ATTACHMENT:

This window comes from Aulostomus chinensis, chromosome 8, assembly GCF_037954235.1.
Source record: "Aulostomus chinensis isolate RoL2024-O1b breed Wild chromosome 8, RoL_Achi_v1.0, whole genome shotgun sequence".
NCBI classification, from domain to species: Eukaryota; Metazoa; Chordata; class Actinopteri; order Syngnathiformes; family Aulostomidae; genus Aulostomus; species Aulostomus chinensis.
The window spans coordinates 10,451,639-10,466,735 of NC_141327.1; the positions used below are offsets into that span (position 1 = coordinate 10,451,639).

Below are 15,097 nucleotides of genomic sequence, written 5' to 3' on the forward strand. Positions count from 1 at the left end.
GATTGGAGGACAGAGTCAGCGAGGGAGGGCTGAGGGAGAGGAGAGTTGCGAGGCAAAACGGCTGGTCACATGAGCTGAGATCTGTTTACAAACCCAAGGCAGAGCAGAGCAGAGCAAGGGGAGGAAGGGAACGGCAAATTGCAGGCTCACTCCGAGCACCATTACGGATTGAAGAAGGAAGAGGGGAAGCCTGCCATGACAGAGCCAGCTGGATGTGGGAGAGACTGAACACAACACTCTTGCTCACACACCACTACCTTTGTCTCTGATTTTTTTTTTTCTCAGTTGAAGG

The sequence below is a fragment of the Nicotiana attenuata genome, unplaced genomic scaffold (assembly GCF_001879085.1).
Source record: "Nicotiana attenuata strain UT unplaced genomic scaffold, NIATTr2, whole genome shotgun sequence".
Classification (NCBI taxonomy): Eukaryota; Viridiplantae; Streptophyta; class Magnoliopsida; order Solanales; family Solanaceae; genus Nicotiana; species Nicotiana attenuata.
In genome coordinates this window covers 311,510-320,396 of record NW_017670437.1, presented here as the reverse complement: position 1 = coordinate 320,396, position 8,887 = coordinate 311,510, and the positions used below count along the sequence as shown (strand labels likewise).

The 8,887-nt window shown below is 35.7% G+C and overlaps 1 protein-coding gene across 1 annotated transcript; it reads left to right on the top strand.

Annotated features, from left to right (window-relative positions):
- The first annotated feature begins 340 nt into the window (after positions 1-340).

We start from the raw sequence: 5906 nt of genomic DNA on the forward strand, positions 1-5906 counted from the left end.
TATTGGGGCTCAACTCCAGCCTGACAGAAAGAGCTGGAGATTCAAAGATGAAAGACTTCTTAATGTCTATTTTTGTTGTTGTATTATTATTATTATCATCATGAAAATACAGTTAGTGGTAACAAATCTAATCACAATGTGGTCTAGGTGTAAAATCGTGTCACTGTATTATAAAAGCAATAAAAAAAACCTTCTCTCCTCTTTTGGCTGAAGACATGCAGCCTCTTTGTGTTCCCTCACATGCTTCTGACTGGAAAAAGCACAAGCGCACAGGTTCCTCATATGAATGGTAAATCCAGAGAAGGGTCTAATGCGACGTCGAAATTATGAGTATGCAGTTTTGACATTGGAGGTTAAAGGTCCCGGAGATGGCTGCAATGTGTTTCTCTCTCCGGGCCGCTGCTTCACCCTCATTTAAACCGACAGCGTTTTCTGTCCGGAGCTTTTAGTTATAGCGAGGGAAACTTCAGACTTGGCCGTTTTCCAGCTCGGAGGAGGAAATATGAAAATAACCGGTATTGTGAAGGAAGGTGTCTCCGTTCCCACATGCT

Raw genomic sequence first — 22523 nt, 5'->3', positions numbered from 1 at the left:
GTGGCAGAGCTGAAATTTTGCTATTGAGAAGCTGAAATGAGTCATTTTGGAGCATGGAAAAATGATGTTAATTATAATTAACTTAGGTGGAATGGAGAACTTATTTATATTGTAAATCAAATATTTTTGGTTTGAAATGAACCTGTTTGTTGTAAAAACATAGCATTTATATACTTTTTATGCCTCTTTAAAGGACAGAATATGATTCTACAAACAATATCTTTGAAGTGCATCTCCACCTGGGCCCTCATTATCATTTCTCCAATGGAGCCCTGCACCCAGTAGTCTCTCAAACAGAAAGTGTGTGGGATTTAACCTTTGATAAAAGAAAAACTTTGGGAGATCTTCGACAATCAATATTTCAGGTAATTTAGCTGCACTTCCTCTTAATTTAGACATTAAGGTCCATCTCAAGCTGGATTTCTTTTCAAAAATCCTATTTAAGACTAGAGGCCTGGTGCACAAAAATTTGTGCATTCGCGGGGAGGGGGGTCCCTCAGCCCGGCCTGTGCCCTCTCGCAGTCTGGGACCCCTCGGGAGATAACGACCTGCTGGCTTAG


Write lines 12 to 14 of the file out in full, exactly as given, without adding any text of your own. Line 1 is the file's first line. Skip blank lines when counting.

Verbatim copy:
Annotated features, from left to right (window-relative positions):
- The first annotated feature begins 340 nt into the window (after positions 1-340).

We start from the raw sequence: 5906 nt of genomic DNA on the forward strand, positions 1-5906 counted from the left end.